Those words are taken from the Tibetan Book of the Dead (something apparently also noted by the site ‘The Worst Horse,’ which I guess analyzes instances of Buddhism in pop culture – a very nifty idea) and they offer both Leland and we the audience a measure of peace in the wake of terror. Perhaps life is suffering – but perhaps there is something more on the other side of life. Perhaps there is a place like the one Major Briggs dreamt about – a place of peace and tranquility, where we are reunited with those we love, and have lost. Perhaps that’s nothing but the wistful longings of “Sky Daddy” dependant dreamers. But what exactly is wrong with such a lovely dream, in and of itself? In the face of life’s ongoing tragedies, why shouldn’t we hope for something more – whether in this life or in the next? Some people would answer “Because it’s not realistic,” to which I might respond “Aren’t you the one watching a show about magical Giants and Body-hopping serial killers?”
Put another way:
Truman: “I’ve lived in these old woods most of my life. I’ve seen some strange things – but this is way off the map. I’m having a hard time believing.”
Cooper: “Harry, is it easier to believe a man would rape and murder his own daughter? Any more comforting?”
Did you notice that Cooper and his improvised Knights of the Round Table are quite literally “on a path” through the woods at the end of the episode? Recall Hawk’s words: “You’re on the path – you don’t need to know where it leads; just follow.” As Cooper, Truman, Albert and an unexplained but welcome Major Briggs contemplate Bob’s “reality,” and the notion that he might symbolize “the evil that men do” we’re left with several unresolved, utterly-disquieting facts – Bob is free, is still out there (as Evil always is), and will undoubtedly kill again if given the chance. In the process, he will corrupt another life the same way that he corrupted the lives of Leland and Laura (and, one assumes, many, many more). But perhaps even more disturbing than this fact is something subtler: Before Leland dies, as he explains what has happened to him, he continually says “they.” Not “he,” but “they.” “They” wanted Laura. “They” made him kill her. Bob is only one man. If we’re to take him for truthful, Mike is no longer with Bob. So, who are “they”? Just how many spirits like Bob are out there in the world? And how many of them have we already, unknowingly, met?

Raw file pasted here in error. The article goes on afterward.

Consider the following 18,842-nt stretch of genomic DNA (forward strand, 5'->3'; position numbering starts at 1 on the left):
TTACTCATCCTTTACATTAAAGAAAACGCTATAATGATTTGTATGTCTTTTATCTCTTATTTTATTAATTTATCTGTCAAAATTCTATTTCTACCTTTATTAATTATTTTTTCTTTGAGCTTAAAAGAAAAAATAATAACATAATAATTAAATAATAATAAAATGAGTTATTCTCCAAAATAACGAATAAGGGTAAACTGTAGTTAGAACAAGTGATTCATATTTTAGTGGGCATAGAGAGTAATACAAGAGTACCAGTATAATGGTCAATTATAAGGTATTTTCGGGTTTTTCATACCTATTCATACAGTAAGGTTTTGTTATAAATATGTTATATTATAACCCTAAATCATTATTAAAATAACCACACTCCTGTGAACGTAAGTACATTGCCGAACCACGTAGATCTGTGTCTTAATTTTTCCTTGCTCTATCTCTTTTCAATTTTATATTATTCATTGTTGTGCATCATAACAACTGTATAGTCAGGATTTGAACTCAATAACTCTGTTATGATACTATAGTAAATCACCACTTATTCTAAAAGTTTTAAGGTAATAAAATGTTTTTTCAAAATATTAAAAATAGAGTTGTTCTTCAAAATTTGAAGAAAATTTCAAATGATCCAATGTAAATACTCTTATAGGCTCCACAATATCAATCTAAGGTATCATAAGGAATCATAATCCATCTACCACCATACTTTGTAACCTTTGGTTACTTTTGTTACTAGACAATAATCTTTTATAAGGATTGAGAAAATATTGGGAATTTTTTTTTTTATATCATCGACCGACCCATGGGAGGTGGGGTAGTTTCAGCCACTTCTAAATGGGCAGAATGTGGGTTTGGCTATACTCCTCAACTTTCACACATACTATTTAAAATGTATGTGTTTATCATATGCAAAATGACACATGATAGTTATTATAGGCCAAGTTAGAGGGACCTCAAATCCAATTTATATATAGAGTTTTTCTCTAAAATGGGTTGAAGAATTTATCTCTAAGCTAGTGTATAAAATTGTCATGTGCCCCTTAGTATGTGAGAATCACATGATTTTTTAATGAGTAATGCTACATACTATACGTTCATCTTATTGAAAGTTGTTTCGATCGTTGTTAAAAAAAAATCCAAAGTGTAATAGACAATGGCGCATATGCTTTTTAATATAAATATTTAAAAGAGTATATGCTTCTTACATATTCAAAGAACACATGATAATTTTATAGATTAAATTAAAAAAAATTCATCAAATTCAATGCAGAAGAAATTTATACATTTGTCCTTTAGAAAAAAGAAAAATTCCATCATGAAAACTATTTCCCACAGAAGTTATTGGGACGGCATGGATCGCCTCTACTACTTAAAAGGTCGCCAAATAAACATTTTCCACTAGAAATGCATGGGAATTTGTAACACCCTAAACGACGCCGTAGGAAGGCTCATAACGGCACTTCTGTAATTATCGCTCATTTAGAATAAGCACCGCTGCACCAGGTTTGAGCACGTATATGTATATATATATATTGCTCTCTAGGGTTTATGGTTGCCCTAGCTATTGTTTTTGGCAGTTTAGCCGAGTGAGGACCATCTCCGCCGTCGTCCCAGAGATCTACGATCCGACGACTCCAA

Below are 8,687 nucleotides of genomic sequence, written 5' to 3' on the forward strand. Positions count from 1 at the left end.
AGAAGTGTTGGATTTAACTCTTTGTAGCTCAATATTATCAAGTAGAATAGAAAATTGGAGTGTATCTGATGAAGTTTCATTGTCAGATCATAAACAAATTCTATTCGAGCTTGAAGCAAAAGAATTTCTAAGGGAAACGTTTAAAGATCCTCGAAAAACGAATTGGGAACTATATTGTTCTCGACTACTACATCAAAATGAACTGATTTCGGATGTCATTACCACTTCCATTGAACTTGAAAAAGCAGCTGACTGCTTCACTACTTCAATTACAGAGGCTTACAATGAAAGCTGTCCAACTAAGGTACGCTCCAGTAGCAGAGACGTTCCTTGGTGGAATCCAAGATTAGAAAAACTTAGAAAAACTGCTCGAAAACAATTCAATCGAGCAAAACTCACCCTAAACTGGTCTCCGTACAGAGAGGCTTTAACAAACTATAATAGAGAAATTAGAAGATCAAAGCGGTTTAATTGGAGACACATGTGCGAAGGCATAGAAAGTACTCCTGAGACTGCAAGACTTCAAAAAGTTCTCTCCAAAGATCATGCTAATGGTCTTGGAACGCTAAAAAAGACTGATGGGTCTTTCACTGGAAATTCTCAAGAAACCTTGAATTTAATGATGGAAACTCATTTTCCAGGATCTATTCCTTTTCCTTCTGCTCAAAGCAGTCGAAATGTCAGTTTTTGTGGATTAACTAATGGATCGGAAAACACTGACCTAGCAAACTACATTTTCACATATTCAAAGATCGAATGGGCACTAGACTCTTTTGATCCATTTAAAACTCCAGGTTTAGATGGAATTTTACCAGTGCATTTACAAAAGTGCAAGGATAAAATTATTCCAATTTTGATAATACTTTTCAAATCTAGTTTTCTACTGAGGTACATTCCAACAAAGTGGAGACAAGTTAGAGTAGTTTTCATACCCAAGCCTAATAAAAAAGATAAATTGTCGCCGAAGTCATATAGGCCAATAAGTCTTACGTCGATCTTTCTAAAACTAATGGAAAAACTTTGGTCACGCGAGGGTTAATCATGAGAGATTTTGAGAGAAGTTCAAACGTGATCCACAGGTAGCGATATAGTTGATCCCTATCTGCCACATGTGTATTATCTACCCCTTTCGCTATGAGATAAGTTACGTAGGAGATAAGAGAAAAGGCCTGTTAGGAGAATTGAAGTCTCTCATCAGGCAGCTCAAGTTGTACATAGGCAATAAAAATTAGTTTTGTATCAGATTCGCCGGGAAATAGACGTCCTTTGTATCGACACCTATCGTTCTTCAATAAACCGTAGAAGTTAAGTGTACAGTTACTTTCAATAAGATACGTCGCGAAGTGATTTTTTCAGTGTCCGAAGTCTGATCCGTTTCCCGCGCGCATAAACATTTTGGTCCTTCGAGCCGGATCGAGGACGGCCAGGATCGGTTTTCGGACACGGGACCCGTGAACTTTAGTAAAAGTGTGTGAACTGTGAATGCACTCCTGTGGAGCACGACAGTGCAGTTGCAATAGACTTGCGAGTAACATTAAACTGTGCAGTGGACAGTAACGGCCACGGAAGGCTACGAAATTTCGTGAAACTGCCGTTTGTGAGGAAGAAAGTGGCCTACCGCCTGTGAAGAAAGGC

HAVE YOUR BADGE AND GUN TAKEN AWAY AFTER THE PAGE BREAK!